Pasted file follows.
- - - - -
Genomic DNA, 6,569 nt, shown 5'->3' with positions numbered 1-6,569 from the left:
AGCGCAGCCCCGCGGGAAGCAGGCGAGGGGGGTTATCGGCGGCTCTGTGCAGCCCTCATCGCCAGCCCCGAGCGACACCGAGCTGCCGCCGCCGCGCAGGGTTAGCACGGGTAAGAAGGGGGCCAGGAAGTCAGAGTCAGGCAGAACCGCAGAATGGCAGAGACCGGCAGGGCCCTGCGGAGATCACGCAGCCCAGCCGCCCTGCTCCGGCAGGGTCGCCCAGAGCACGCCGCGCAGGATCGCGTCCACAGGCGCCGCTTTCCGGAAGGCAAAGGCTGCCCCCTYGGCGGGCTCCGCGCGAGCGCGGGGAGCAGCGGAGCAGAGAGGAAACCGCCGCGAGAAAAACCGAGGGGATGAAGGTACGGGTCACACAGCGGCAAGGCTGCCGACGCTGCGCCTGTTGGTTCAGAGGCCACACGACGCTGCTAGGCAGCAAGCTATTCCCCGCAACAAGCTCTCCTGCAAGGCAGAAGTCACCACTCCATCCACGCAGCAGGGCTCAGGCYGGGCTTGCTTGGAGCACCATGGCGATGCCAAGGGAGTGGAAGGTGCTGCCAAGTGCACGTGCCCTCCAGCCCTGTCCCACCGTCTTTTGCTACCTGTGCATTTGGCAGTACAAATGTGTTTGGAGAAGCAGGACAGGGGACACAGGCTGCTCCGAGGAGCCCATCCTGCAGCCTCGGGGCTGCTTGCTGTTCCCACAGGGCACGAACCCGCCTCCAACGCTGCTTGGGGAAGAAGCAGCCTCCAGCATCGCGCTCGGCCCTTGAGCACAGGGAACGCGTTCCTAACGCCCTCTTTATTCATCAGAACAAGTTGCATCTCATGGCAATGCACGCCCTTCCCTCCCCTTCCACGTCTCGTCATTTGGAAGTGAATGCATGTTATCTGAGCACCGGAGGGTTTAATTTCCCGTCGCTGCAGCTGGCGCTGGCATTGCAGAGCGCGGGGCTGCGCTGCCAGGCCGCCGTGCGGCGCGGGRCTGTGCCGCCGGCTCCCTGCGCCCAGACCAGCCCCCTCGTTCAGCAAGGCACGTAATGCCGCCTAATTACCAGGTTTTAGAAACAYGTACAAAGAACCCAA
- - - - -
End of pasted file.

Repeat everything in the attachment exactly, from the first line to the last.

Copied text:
Genomic DNA, 6,569 nt, shown 5'->3' with positions numbered 1-6,569 from the left:
AGCGCAGCCCCGCGGGAAGCAGGCGAGGGGGGTTATCGGCGGCTCTGTGCAGCCCTCATCGCCAGCCCCGAGCGACACCGAGCTGCCGCCGCCGCGCAGGGTTAGCACGGGTAAGAAGGGGGCCAGGAAGTCAGAGTCAGGCAGAACCGCAGAATGGCAGAGACCGGCAGGGCCCTGCGGAGATCACGCAGCCCAGCCGCCCTGCTCCGGCAGGGTCGCCCAGAGCACGCCGCGCAGGATCGCGTCCACAGGCGCCGCTTTCCGGAAGGCAAAGGCTGCCCCCTYGGCGGGCTCCGCGCGAGCGCGGGGAGCAGCGGAGCAGAGAGGAAACCGCCGCGAGAAAAACCGAGGGGATGAAGGTACGGGTCACACAGCGGCAAGGCTGCCGACGCTGCGCCTGTTGGTTCAGAGGCCACACGACGCTGCTAGGCAGCAAGCTATTCCCCGCAACAAGCTCTCCTGCAAGGCAGAAGTCACCACTCCATCCACGCAGCAGGGCTCAGGCYGGGCTTGCTTGGAGCACCATGGCGATGCCAAGGGAGTGGAAGGTGCTGCCAAGTGCACGTGCCCTCCAGCCCTGTCCCACCGTCTTTTGCTACCTGTGCATTTGGCAGTACAAATGTGTTTGGAGAAGCAGGACAGGGGACACAGGCTGCTCCGAGGAGCCCATCCTGCAGCCTCGGGGCTGCTTGCTGTTCCCACAGGGCACGAACCCGCCTCCAACGCTGCTTGGGGAAGAAGCAGCCTCCAGCATCGCGCTCGGCCCTTGAGCACAGGGAACGCGTTCCTAACGCCCTCTTTATTCATCAGAACAAGTTGCATCTCATGGCAATGCACGCCCTTCCCTCCCCTTCCACGTCTCGTCATTTGGAAGTGAATGCATGTTATCTGAGCACCGGAGGGTTTAATTTCCCGTCGCTGCAGCTGGCGCTGGCATTGCAGAGCGCGGGGCTGCGCTGCCAGGCCGCCGTGCGGCGCGGGRCTGTGCCGCCGGCTCCCTGCGCCCAGACCAGCCCCCTCGTTCAGCAAGGCACGTAATGCCGCCTAATTACCAGGTTTTAGAAACAYGTACAAAGAACCCAA